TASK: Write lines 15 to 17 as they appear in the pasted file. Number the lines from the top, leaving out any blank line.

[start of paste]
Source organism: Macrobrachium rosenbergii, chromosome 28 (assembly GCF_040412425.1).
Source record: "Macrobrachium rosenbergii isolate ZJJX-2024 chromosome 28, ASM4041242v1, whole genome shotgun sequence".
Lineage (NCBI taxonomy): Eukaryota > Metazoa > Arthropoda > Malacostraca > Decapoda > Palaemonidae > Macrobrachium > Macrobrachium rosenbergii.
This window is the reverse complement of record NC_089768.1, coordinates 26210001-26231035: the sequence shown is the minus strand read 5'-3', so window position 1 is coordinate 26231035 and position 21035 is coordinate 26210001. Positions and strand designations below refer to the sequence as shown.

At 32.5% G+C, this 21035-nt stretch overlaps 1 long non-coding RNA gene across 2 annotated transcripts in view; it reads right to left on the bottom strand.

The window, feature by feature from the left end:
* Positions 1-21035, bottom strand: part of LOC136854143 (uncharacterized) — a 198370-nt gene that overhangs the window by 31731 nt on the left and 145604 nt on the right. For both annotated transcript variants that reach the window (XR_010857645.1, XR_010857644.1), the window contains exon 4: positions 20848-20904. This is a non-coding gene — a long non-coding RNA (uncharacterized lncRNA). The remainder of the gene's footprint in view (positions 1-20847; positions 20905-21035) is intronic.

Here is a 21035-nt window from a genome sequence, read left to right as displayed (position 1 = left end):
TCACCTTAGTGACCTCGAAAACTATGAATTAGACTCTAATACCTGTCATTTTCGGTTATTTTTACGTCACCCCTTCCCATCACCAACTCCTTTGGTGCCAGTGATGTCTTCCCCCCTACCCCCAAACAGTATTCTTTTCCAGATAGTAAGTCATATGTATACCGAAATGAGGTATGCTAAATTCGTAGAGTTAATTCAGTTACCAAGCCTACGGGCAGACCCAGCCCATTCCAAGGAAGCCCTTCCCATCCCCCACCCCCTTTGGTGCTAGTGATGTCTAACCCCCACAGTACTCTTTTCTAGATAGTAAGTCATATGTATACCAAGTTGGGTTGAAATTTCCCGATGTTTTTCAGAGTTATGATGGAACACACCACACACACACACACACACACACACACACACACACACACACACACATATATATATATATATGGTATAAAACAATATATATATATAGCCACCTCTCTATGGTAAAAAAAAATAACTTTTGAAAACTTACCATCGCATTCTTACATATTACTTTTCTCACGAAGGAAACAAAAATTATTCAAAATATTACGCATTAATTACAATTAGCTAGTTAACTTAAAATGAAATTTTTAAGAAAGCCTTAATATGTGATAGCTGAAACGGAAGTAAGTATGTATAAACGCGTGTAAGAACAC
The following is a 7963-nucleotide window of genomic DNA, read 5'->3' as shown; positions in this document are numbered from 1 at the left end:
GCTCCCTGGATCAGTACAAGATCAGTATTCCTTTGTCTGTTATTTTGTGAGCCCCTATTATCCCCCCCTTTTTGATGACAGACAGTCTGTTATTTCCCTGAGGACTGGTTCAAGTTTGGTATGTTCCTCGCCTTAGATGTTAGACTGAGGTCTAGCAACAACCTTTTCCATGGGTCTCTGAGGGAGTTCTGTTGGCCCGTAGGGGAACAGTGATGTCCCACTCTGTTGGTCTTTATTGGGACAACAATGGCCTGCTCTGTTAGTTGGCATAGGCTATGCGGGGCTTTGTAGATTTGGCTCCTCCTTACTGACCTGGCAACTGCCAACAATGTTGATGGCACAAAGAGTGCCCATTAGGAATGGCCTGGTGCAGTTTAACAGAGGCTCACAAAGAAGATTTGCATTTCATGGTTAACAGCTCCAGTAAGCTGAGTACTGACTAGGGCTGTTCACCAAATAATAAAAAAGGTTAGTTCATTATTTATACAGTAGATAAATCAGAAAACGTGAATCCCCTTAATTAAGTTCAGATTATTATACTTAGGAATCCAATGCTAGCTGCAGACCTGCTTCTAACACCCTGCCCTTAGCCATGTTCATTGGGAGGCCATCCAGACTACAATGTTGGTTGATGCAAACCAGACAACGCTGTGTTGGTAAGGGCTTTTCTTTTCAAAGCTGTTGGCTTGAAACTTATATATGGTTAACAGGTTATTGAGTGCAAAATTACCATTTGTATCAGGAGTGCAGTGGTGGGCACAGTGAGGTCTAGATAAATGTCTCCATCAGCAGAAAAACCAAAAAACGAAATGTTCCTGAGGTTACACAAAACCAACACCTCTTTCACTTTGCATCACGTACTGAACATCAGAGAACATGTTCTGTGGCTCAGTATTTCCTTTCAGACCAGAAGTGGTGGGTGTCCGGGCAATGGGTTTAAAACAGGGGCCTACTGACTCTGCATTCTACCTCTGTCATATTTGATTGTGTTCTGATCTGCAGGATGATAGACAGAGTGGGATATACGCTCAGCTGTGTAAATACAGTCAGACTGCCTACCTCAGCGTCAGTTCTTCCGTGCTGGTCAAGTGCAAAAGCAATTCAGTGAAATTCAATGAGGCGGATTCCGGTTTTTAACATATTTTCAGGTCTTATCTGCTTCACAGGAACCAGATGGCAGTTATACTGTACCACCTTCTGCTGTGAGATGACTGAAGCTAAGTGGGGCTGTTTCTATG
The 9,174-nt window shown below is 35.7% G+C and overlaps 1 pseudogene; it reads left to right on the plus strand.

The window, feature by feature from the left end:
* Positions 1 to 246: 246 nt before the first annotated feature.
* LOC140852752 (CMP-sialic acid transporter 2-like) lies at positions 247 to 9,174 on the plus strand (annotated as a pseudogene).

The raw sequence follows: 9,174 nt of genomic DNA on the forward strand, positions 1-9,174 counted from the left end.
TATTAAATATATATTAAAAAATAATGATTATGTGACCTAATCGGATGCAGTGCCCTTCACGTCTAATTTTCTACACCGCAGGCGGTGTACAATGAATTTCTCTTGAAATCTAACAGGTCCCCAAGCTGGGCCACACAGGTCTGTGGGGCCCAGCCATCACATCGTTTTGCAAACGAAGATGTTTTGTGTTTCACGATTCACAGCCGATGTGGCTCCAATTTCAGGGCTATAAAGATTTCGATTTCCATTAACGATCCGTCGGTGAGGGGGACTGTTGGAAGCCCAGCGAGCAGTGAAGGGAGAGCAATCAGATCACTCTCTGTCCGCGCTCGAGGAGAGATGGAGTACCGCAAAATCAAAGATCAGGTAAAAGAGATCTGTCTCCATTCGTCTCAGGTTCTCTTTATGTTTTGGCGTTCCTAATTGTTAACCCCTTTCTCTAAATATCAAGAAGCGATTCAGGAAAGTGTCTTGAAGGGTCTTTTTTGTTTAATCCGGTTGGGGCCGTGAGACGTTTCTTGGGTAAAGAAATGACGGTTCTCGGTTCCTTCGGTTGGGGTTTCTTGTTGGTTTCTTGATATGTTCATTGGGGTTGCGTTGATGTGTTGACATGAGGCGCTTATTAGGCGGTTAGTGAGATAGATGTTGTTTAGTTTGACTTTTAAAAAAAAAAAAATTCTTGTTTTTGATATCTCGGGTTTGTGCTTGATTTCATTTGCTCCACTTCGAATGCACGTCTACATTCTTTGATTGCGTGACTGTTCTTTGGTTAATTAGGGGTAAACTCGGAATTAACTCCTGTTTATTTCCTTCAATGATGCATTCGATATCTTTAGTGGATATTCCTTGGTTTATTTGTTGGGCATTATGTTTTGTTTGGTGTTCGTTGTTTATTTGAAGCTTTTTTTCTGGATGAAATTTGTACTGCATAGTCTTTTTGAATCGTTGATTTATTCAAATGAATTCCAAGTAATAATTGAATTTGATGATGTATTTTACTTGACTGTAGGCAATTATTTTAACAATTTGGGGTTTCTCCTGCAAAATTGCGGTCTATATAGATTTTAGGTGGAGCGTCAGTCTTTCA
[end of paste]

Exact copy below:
* LOC140852752 (CMP-sialic acid transporter 2-like) lies at positions 247 to 9,174 on the plus strand (annotated as a pseudogene).

The raw sequence follows: 9,174 nt of genomic DNA on the forward strand, positions 1-9,174 counted from the left end.
TATTAAATATATATTAAAAAATAATGATTATGTGACCTAATCGGATGCAGTGCCCTTCACGTCTAATTTTCTACACCGCAGGCGGTGTACAATGAATTTCTCTTGAAATCTAACAGGTCCCCAAGCTGGGCCACACAGGTCTGTGGGGCCCAGCCATCACATCGTTTTGCAAACGAAGATGTTTTGTGTTTCACGATTCACAGCCGATGTGGCTCCAATTTCAGGGCTATAAAGATTTCGATTTCCATTAACGATCCGTCGGTGAGGGGGACTGTTGGAAGCCCAGCGAGCAGTGAAGGGAGAGCAATCAGATCACTCTCTGTCCGCGCTCGAGGAGAGATGGAGTACCGCAAAATCAAAGATCAGGTAAAAGAGATCTGTCTCCATTCGTCTCAGGTTCTCTTTATGTTTTGGCGTTCCTAATTGTTAACCCCTTTCTCTAAATATCAAGAAGCGATTCAGGAAAGTGTCTTGAAGGGTCTTTTTTGTTTAATCCGGTTGGGGCCGTGAGACGTTTCTTGGGTAAAGAAATGACGGTTCTCGGTTCCTTCGGTTGGGGTTTCTTGTTGGTTTCTTGATATGTTCATTGGGGTTGCGTTGATGTGTTGACATGAGGCGCTTATTAGGCGGTTAGTGAGATAGATGTTGTTTAGTTTGACTTTTAAAAAAAAAAAAATTCTTGTTTTTGATATCTCGGGTTTGTGCTTGATTTCATTTGCTCCACTTCGAATGCACGTCTACATTCTTTGATTGCGTGACTGTTCTTTGGTTAATTAGGGGTAAACTCGGAATTAACTCCTGTTTATTTCCTTCAATGATGCATTCGATATCTTTAGTGGATATTCCTTGGTTTATTTGTTGGGCATTATGTTTTGTTTGGTGTTCGTTGTTTATTTGAAGCTTTTTTTCTGGATGAAATTTGTACTGCATAGTCTTTTTGAATCGTTGATTTATTCAAATGAATTCCAAGTAATAATTGAATTTGATGATGTATTTTACTTGACTGTAGGCAATTATTTTAACAATTTGGGGTTTCTCCTGCAAAATTGCGGTCTATATAGATTTTAGGTGGAGCGTCAGTCTTTCA